High-performance cable for today’s networks runs laps around cheap imitations. Make sure you know what you’re installing, and you can avoid performance and reliability problems down the line.

How to Avoid Installing Bad Ethernet Cable

Contributed by | Platinum Tools


When a cable install goes wrong, it’s a costly mess. If you haven’t experienced one, you’ve heard about one. It often catches everyone by surprise. On acceptance, or when the customer starts using the network in production, something just isn’t right. It could be the cable, someone says. But Cat6 cable is a commodity item, right? Even the cheap overseas type? Still, your reputation is on the line, and the next suspect might be the installation. Let’s talk about the cable, also the risk of “copper clad” conductors.


Standards are Rising

At today’s network speeds, things which go seriously wrong with the wiring can seem very subtle on visual inspection. Even within Cat6, there are 250MHz and 550MHz rated cable versions. Termination has to be 100%, not just making contact. Conductor twist must be consistent. Cable physical and electrical characteristics have to be 100% also, especially as the network evolves and physically ages over time. But even major differences like copper versus copper-clad conductors can be hard to detect at first.

You’re dealing with radio frequencies (RF) going down the cable, and that energy can be mighty finicky. If you’ve ever put a tiny bit of metal in a microwave oven by accident, you’ve seen what a change in characteristics can do. Suddenly, the chamber is arcing and sparking as the RF waves start getting chaotic. Networking has a bit lower frequencies (so far), and much lower energy, but the concept is the same. RF complains mightily when it’s not happy with how you’re treating it.


What Makes Cable Bad

Some of the critical items in cable manufacturing are:

  • Shielding
  • Conductor twist
  • Insulation
  • Wire gauge
  • Wire composition

Installation stresses and damage are also important, as well as cable termination. Along the length of the cable, you need consistent and quality manufacturing for reliable cable capacitance, or else — think of the metal in the microwave. Things start to get chaotic.


Background Check the Cable

The best way to avoid problems is to cover all the bases. Check the advertised specs and labeling, but be skeptical. Cheap cable is often deceptively labeled. Has the manufacturer submitted cable for certified testing? This will cover you not only for electrical characteristics, but also heat, humidity, even mold damage over time, depending on the testing standard. Remember to look for “plenum rated” cable when you need it. Some of your customers may not need all that, but some will. Think about hospital installs, for example. You’re going to sign a pretty extensive contract for those, even if all it says is “conforms to applicable standards.”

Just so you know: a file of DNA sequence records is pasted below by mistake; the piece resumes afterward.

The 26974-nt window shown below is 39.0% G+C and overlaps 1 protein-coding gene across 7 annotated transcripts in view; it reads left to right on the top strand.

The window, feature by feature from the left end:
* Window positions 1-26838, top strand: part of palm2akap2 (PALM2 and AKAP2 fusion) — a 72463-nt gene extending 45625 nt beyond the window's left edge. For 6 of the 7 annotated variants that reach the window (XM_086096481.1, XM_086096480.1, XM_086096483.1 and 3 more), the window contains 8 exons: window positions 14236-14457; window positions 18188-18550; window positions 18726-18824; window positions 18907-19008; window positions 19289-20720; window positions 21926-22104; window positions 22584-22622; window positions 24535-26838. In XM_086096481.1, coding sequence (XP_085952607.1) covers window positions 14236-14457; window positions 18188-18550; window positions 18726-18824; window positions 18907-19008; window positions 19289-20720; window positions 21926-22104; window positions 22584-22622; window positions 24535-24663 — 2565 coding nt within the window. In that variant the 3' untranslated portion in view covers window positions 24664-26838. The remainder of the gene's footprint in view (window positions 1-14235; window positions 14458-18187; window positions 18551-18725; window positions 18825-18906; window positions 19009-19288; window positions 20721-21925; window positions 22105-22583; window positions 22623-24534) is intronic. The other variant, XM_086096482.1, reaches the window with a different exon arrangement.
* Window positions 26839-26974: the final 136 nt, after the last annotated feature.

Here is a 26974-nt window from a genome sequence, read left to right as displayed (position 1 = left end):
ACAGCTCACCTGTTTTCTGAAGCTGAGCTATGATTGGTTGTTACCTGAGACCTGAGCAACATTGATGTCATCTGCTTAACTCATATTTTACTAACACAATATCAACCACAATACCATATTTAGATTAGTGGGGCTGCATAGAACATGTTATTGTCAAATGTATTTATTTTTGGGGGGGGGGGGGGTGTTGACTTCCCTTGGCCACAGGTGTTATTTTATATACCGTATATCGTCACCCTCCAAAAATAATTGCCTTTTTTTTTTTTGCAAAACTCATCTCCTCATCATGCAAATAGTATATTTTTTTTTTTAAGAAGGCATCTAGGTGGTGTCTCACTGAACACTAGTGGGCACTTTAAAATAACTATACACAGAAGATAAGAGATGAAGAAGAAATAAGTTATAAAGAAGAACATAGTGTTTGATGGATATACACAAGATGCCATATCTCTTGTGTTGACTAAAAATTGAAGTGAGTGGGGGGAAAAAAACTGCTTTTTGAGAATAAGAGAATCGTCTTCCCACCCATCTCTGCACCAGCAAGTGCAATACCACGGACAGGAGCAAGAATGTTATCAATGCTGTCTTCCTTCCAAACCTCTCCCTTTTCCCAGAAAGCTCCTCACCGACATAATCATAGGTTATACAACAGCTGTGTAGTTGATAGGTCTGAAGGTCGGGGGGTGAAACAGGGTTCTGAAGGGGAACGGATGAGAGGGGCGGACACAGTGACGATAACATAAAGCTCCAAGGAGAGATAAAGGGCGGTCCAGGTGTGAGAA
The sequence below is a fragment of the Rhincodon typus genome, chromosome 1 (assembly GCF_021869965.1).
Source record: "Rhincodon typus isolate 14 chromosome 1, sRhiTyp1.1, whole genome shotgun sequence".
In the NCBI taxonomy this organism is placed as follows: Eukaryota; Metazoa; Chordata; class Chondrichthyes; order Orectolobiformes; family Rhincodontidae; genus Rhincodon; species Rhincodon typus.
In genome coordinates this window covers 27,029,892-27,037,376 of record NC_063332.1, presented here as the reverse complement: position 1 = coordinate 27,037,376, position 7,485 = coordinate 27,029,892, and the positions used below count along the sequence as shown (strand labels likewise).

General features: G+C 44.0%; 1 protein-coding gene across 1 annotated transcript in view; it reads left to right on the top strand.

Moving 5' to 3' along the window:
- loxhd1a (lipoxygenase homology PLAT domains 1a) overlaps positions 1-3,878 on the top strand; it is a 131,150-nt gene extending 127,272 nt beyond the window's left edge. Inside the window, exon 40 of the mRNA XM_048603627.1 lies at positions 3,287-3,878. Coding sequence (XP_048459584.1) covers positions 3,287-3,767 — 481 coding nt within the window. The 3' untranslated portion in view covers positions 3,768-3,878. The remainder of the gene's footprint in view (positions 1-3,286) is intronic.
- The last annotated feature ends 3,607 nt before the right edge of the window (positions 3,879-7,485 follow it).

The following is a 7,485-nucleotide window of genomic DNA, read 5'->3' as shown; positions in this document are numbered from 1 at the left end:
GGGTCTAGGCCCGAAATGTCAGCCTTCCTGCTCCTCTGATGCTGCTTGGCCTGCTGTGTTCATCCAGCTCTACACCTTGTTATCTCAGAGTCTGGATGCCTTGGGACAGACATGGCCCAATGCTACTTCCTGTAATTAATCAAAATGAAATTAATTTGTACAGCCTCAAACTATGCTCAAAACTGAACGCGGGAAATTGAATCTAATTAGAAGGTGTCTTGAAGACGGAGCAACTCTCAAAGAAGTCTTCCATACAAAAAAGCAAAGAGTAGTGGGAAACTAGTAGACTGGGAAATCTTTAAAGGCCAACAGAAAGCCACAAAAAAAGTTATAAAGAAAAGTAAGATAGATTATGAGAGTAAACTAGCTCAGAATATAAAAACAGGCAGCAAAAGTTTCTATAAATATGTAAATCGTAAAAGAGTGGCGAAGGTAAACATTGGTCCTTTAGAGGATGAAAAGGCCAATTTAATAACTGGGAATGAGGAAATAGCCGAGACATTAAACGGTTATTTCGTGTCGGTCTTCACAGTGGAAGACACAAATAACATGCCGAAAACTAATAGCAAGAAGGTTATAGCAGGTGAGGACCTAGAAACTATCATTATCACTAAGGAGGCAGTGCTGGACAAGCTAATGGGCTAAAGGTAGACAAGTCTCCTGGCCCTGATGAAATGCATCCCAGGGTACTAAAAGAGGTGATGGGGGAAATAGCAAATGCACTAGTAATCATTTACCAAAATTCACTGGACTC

Copper Conductors Only

For most applications, solid all-copper conductor wire of the appropriate gauge is what you’ll be ordering, and what you should be receiving. CCA or CCS, copper clad aluminum or steel, looks the same but doesn’t perform the same — all copper conducts better, for instance. Aluminum can get brittle and break, and has greater loss than copper. PoE current is another problem with non-copper conductors. There are many ways to check for “copper clad”:

  • For steel, does a magnet stick to it?
  • Does it bend differently than known all-copper cables? (rigid or flimsy)
  • Is the wire damaging your crimper blade? (steel)
  • Does the conductor droop in a lighter flame? (aluminum)
  • Is the resistance of long runs higher than known copper conductors? (big PoE problem, and lossy)
  • Does the cable or box mention CCA or CCS, or not mention solid copper?

High-performance cable for today’s networks runs laps around cheap imitations. Make sure you know what you’re installing, and you can avoid performance and reliability problems down the line.



Platinum Tools

Platinum Tools

Platinum Tools - professional tools to cut, strip, terminate and test.

Other Articles

Ethernet Speed Certification
Inspired by the IP industry where engineers have a huge resource of off-shelve tools and materials that they can call on to inspire new designs and easily create software to make things work, the Ethernet testing industry is quickly adopting an approach where testers are specifically designed to certify Ethernet.
VDV Digital Testers
VDV MapMaster 2.0 can impressively map up to 19 locations, it still does utilize the tried and true tone generation. This gives techs the capability to adapt to the mapping features of the product while providing a great fall back when toning speaker wire and other miscellaneous cables. Now with the added TDR technology, it has the ability to both measure the entire length of a cable and or individual pairs, as well as measure the distance to a short in the cable.
More about Platinum Tools

Comments (0)

This post does not have any comments. Be the first to leave a comment below.

Post A Comment

You must be logged in before you can post a comment. Login now.

Featured Product

GreenPeak’s GP565 – ZigBee for smart Remote Controls

GreenPeak's GP565 - ZigBee for smart Remote Controls

The GP565 Smart Home RF chip for remote controls supports voice control, motion sensing and the new ZRC 2.0 protocol. The GP565 is optimized for advanced & low cost ZigBee RF4CE remote controls. • 120k or 248k Flash (8k or 16k RAM) memory • 40-pin footprint to support a keyboard scanner interface or other IO interfaces required for remote controls. • Reduced current consumption and improved receiver sensitivity and output power • Patented Antenna Diversity technology enables superior range and WiFi/Bluetooth interference rejection